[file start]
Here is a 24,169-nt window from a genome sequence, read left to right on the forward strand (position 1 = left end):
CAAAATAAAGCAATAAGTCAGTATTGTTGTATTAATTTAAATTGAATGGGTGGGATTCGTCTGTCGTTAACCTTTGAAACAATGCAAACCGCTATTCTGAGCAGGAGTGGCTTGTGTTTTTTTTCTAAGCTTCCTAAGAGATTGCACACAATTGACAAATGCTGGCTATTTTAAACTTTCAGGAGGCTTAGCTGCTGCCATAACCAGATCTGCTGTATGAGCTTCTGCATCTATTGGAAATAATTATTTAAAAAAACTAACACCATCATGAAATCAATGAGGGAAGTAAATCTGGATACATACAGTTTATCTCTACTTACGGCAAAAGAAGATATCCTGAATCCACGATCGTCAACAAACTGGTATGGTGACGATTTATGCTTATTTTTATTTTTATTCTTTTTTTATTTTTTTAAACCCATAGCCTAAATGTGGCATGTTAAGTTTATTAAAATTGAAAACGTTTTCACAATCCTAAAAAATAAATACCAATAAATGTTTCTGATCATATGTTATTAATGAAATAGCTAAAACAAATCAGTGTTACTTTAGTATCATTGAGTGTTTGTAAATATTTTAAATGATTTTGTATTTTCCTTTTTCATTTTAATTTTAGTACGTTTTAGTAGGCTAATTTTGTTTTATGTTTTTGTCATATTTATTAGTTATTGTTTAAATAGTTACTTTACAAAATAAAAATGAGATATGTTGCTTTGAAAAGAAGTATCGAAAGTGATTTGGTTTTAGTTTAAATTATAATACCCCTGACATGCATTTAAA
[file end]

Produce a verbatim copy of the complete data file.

Here is a 24,169-nt window from a genome sequence, read left to right on the forward strand (position 1 = left end):
CAAAATAAAGCAATAAGTCAGTATTGTTGTATTAATTTAAATTGAATGGGTGGGATTCGTCTGTCGTTAACCTTTGAAACAATGCAAACCGCTATTCTGAGCAGGAGTGGCTTGTGTTTTTTTTCTAAGCTTCCTAAGAGATTGCACACAATTGACAAATGCTGGCTATTTTAAACTTTCAGGAGGCTTAGCTGCTGCCATAACCAGATCTGCTGTATGAGCTTCTGCATCTATTGGAAATAATTATTTAAAAAAACTAACACCATCATGAAATCAATGAGGGAAGTAAATCTGGATACATACAGTTTATCTCTACTTACGGCAAAAGAAGATATCCTGAATCCACGATCGTCAACAAACTGGTATGGTGACGATTTATGCTTATTTTTATTTTTATTCTTTTTTTATTTTTTTAAACCCATAGCCTAAATGTGGCATGTTAAGTTTATTAAAATTGAAAACGTTTTCACAATCCTAAAAAATAAATACCAATAAATGTTTCTGATCATATGTTATTAATGAAATAGCTAAAACAAATCAGTGTTACTTTAGTATCATTGAGTGTTTGTAAATATTTTAAATGATTTTGTATTTTCCTTTTTCATTTTAATTTTAGTACGTTTTAGTAGGCTAATTTTGTTTTATGTTTTTGTCATATTTATTAGTTATTGTTTAAATAGTTACTTTACAAAATAAAAATGAGATATGTTGCTTTGAAAAGAAGTATCGAAAGTGATTTGGTTTTAGTTTAAATTATAATACCCCTGACATGCATTTAAA